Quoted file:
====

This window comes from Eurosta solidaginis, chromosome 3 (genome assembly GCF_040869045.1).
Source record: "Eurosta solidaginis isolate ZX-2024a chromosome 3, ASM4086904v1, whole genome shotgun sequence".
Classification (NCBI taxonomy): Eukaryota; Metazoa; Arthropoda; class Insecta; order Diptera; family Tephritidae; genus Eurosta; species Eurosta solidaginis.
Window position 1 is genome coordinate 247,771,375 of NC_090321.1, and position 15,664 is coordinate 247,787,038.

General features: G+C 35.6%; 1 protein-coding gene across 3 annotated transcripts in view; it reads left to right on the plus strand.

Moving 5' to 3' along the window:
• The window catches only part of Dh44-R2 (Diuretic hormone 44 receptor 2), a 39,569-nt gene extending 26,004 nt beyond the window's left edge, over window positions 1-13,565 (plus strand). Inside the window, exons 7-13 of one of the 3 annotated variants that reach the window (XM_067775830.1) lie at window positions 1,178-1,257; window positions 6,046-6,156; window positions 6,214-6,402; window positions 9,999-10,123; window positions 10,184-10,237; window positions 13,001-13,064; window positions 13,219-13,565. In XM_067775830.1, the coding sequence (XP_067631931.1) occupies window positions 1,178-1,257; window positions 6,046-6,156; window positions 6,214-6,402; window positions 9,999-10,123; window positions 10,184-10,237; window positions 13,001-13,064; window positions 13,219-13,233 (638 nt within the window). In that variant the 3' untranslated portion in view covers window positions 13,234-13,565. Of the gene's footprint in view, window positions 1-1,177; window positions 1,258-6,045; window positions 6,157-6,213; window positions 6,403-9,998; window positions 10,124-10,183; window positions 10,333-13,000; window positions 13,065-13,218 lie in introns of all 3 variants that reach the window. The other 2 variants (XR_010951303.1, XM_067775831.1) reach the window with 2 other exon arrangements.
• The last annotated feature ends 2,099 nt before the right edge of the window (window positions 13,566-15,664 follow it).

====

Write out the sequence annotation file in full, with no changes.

This window comes from Eurosta solidaginis, chromosome 3 (genome assembly GCF_040869045.1).
Source record: "Eurosta solidaginis isolate ZX-2024a chromosome 3, ASM4086904v1, whole genome shotgun sequence".
Classification (NCBI taxonomy): Eukaryota; Metazoa; Arthropoda; class Insecta; order Diptera; family Tephritidae; genus Eurosta; species Eurosta solidaginis.
Window position 1 is genome coordinate 247,771,375 of NC_090321.1, and position 15,664 is coordinate 247,787,038.

General features: G+C 35.6%; 1 protein-coding gene across 3 annotated transcripts in view; it reads left to right on the plus strand.

Moving 5' to 3' along the window:
• The window catches only part of Dh44-R2 (Diuretic hormone 44 receptor 2), a 39,569-nt gene extending 26,004 nt beyond the window's left edge, over window positions 1-13,565 (plus strand). Inside the window, exons 7-13 of one of the 3 annotated variants that reach the window (XM_067775830.1) lie at window positions 1,178-1,257; window positions 6,046-6,156; window positions 6,214-6,402; window positions 9,999-10,123; window positions 10,184-10,237; window positions 13,001-13,064; window positions 13,219-13,565. In XM_067775830.1, the coding sequence (XP_067631931.1) occupies window positions 1,178-1,257; window positions 6,046-6,156; window positions 6,214-6,402; window positions 9,999-10,123; window positions 10,184-10,237; window positions 13,001-13,064; window positions 13,219-13,233 (638 nt within the window). In that variant the 3' untranslated portion in view covers window positions 13,234-13,565. Of the gene's footprint in view, window positions 1-1,177; window positions 1,258-6,045; window positions 6,157-6,213; window positions 6,403-9,998; window positions 10,124-10,183; window positions 10,333-13,000; window positions 13,065-13,218 lie in introns of all 3 variants that reach the window. The other 2 variants (XR_010951303.1, XM_067775831.1) reach the window with 2 other exon arrangements.
• The last annotated feature ends 2,099 nt before the right edge of the window (window positions 13,566-15,664 follow it).